Kevin: I get the notice. I fill it out every year. The school posted a bunch of pictures anyways. Even though they took them down from the public feed, there’s probably no way to remove the pictures from the servers and whatever third parties they sold them onto. Trying to explain this to the administration has proved a challenge.

        • Chris 22:51 on 2020-02-18 Permalink

          >The software and the tech exists, so it will be used.

          I see that meme a lot, and there’s truth to it, but things are no so absolute.

          The tech also exists to fire small metal projectiles from great distances and anonymously murder someone. Yet this is done very rarely (in our country). Why? Laws. Laws are useful and largely work. Our police also have the tech to just disappear people, yet it (almost) never happens. So it can be with facial recognition. We could ban it. And it’s use could become very rare. (Not saying we should/will, just that we could, and it could work.)

        • Kate 23:19 on 2020-02-18 Permalink

          We’re amassing so much surveillance video that it was only a matter of time before we came up with A.I. methods of sorting through it.

          The problem is that sometimes we’ll have a “good” reason to use it, e.g. the current story about the man who attacked the woman on Saturday, mentioned a couple of posts after this one. Police have given out a video still of the presumed assailant with a clear image of his face. If software can put a name to the guy and help the police round him up, I think most people would say go for it.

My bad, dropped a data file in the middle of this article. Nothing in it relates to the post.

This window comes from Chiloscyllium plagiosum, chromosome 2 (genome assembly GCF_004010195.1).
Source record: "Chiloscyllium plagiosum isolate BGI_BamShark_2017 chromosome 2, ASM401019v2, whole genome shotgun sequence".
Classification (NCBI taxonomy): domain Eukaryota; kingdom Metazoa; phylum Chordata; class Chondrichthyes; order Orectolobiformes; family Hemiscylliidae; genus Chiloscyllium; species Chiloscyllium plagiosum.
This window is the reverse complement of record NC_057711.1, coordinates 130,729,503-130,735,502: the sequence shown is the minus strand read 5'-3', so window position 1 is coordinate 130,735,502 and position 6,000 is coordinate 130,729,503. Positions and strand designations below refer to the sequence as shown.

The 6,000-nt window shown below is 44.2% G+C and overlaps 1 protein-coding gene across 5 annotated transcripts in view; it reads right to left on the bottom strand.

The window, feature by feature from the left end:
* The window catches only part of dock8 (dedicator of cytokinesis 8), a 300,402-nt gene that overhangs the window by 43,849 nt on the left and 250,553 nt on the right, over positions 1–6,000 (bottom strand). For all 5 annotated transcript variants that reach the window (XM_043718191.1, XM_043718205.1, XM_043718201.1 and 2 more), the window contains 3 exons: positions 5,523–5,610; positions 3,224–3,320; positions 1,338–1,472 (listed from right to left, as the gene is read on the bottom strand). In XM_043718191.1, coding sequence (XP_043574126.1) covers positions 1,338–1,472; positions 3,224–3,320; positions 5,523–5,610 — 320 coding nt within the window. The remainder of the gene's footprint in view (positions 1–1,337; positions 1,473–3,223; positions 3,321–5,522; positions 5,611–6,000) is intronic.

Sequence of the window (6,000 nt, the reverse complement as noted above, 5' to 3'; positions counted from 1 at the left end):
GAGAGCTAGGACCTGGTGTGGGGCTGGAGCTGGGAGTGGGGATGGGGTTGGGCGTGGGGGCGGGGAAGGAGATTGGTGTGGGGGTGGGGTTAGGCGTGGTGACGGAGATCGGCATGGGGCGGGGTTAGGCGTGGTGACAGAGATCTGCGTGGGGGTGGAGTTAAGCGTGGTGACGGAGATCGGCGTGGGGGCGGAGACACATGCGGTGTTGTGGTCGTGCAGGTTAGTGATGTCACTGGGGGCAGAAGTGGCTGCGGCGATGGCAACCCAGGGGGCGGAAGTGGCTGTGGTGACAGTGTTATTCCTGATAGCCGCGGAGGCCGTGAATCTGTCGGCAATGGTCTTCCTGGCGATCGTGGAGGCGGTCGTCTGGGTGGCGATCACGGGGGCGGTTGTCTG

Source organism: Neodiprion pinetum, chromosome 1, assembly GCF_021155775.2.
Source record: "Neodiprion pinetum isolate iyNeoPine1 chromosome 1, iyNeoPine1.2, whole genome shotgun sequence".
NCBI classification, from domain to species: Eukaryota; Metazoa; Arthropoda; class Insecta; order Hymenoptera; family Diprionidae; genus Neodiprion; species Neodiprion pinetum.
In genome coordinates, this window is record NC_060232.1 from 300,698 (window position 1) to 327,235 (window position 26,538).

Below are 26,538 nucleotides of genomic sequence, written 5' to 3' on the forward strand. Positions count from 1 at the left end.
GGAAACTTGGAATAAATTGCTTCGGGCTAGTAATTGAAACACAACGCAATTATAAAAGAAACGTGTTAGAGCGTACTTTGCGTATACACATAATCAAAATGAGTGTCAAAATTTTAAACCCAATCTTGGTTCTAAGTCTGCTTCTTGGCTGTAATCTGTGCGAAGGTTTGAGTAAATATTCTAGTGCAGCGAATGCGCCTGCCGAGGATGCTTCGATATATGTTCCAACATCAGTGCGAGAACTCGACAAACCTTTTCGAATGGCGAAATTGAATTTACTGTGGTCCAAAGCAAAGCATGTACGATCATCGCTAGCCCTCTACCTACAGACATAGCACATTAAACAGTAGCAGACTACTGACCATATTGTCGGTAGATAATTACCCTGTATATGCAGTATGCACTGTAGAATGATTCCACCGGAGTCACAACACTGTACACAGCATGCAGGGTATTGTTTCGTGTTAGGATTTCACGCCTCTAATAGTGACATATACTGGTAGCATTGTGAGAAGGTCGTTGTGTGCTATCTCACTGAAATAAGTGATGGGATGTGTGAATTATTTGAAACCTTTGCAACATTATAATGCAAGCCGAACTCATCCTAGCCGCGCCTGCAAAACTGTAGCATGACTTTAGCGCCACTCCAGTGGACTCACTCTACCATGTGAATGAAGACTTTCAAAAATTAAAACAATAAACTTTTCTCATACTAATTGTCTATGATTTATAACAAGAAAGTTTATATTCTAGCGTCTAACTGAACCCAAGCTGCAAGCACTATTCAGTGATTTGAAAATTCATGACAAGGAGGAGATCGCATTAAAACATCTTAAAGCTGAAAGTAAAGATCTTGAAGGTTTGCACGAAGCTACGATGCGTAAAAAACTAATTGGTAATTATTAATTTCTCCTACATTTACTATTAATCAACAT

The problem begins when the A.I. is allowed to create huge dossiers on all of us and our comings and going and our habits. Most of this material will never be seen by human eyes, but the A.I. will flag up anomalies. What if the A.I. can find people acting shiftily because they may be planning crimes or terrorism? But what if the “crime” is a demonstration against an injustice? What if the A.I. can spot a married person having an affair? What if your boss is warned that you’re looking for a new job? Or the A.I. sees you going into bars so you’re ordered into mandatory rehab?

          Any change of personal routines or habits could be flagged up as suspicious.